By some indices the Comanches reached the apex of their power at just the moment, in the 1840s, when they began to collide with the US expansion westwards. Actually, smallpox and other diseases had already brought the Comanche population down to 20,000. And a whole host of factors seriously weakened them even before they inevitably came to blows with white settlers and the US government. Essentially the Comanches were overstretching their resources and habitat. They were killing more than 280,000 bison a year - the maximum loss the herds could sustain without imploding - and at the very time the great drought of 1845-50 was exacerbating the situation. Even worse, bison and horses were in competition for the same pasture and water, and if the bison moved farther west to new grasslands, they found these occupied by the sheep and shepherds of New Mexico. On the other hand, if the Comanches cut their horse numbers, they also cut down their military capacity. As everyone except a handful of Native American fundamentalists now accepts, the bison herds were in terminal decline even before the arrival of white hunters. There had originally been seven million 'buffalo' on the southern plains but by the 1860s, before the frenzy of the white bison hunters, half of these had already been killed by the Indians. Put simply, by the end of the 1840s there were too many Comanches raising too many horses and hunting too many bison on too small a land base. The writing was on the wall in other ways, too. While Comanche numbers had declined to 10,000 by 1850, the population of white Texas rose from 140,000 in 1847 to 600,000 by 1860s. Meanwhile, Arapahos and Cheyennes, pushed west by the expanding power of the Lakota, began encroaching on the Comanche heartland.

The end came suddenly. Faced with a shortage of bison, having lost access to firearms, maize and garden produce, and been forced to relinquish control of the long-distance trade routes into Mexico and across the Great Plains, the Comanches began literally to starve to death and in their weakened state to become prey to cholera, smallpox and other deadly diseases. In this terminal crisis, at the end of the 1850s they were engaged in warfare on three fronts, against the Fox Indians, the Texas Rangers and the Spanish buffalo hunters of new Mexico. Driven out of Texas by 1859, the Comanches were abruptly handed a lifeline when the American Civil War erupted. By 1865, with Texas on the losing side, the end of the drought on the Great Plains and a short-lived increase in bison numbers, the Comanches were able to enjoy a (literal) Indian summer. A new era of raiding in Texas partially restored the Comanche position there; in two years of devastation Texas lost 4,000 horses, 30,000 cattle and hundreds of human lives. But in 1871 the United States finally unleashed its military might on the Comanches. The US Cavalry wore down the enemy by dogging them so that they had no time to pasture and tend horses, hunt buffalo, dry meats or prepare hides. The coup de grace came when white buffalo hunters poured onto the plains. In just two years they slaughtered 3.3 million bison. The once proud Comanches ended up on tacky Indian reservations.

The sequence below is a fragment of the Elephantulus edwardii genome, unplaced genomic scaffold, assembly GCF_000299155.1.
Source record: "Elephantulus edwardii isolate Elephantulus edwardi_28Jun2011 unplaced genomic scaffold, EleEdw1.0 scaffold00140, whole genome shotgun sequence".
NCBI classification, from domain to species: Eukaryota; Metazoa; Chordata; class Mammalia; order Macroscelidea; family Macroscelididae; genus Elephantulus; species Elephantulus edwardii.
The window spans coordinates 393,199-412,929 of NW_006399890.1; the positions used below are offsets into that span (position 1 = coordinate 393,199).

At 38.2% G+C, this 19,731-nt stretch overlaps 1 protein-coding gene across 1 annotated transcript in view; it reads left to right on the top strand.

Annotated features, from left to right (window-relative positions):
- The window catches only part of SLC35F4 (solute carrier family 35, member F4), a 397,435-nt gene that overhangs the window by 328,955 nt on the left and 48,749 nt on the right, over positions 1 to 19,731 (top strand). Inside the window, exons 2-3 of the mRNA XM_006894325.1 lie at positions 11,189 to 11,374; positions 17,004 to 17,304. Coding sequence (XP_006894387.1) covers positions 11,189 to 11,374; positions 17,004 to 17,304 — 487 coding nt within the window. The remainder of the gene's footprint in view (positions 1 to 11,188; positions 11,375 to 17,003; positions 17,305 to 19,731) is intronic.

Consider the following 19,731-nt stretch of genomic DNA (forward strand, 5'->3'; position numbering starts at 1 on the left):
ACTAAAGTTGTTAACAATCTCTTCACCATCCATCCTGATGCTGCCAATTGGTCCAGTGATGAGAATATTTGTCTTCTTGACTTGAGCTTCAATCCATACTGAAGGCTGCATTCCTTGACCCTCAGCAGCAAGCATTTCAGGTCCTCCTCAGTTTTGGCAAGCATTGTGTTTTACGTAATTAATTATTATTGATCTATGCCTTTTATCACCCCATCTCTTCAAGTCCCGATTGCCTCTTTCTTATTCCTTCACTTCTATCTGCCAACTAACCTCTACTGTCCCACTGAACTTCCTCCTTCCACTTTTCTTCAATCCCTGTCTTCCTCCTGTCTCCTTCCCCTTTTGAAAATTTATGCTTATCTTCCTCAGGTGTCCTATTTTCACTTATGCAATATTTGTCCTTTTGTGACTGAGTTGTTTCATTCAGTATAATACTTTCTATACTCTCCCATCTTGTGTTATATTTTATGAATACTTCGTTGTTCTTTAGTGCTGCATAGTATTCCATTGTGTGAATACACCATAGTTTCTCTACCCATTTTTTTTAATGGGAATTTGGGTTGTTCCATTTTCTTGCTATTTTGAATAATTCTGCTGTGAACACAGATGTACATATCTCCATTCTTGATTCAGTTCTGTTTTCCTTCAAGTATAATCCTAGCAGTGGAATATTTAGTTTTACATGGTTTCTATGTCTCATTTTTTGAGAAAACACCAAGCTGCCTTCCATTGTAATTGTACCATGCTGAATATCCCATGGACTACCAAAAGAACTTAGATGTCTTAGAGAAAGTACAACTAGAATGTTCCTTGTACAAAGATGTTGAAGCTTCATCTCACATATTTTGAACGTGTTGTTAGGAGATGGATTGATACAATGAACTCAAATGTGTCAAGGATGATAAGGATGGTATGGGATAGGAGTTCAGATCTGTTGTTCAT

Hämäläinen's book contains powerful scholarship, original insights and some intermittently excellent narrative writing, but is, sadly, marred by faults all too common in academe. The modern academic is compelled by peer pressure to write prose spangled with jargon, academy-speak and gobbledygook. I suppose Hämäläinen is not to blame, because if he wrote in plain English, instead of larding his text with the rebarbative language used by his colleagues, they would doubtless accuse him of being a mere journalist. And so we get totally unnecessary discussion of various academic models - differential spaces, cultural hegemons. At one point Hämäläinen defines a horse as 'a transportation device that compressed spacial units into conquerable size'. The author is also confused and confusing about bison. Although it is clear that the decrease in this animal's numbers underlay the decline and fall of the Comanches, Hämäläinen does not explain how, if 280,000 buffalo was the maximum annual number that could be taken from a total of seven million when the Comanche population was 20,000, the crisis point was not reached much earlier when the Comanches had twice that number of mouths to feed. Yet the worst fault remains the jargon.

Frank McLynn is the author of over twenty books. His most recent, 'Lionheart and Lackland', is available in paperback from Vintage.